V. Seshadri and Raguram Sasisekharan, AT&T Bell Laboratories; Sholom M. Weiss, Rutgers University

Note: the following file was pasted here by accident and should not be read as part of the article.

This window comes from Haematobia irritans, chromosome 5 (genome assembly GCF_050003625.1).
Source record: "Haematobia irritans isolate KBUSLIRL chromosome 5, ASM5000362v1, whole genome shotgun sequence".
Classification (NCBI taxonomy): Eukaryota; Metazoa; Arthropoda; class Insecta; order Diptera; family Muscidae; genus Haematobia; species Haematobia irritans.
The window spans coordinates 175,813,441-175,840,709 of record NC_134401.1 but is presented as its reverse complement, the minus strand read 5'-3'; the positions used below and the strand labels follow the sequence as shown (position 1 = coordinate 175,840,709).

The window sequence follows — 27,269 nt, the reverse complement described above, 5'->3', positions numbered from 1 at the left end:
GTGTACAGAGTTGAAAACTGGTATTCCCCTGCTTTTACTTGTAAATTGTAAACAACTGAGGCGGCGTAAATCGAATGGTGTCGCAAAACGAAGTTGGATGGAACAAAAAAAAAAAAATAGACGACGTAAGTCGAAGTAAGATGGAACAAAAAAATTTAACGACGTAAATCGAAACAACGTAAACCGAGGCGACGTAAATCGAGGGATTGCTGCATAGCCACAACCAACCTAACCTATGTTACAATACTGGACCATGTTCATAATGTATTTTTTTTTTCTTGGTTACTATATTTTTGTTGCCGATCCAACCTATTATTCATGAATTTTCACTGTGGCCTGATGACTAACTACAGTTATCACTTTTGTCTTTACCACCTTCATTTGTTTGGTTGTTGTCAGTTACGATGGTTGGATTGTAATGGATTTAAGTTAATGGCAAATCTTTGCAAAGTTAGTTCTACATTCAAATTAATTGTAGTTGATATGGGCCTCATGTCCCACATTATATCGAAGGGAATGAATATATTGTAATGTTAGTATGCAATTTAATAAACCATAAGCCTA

Techniques for learning from data typically require data to be in standard form. Measurements must be encoded in a numerical format such as binary true-or-false features, numerical features, or possibly numerical codes. In addition, for classification, a clear goal for learning must be specified. While some databases may readily be arranged in standard form, many others may be combinations of numerical fields or text, with thousands of possibilities for each data field, and multiple instances of the same field specification. A significant portion of the effort in real-world data mining applications involves defining, identifying, and encoding the data into suitable features. In this paper, we describe an automatic feature extraction procedure, adapted from modern text categorization techniques, that maps very large databases into manageable datasets in standard form. We describe a commercial application of this procedure to mining a collection of very large databases of home appliance service records for a major international retailer.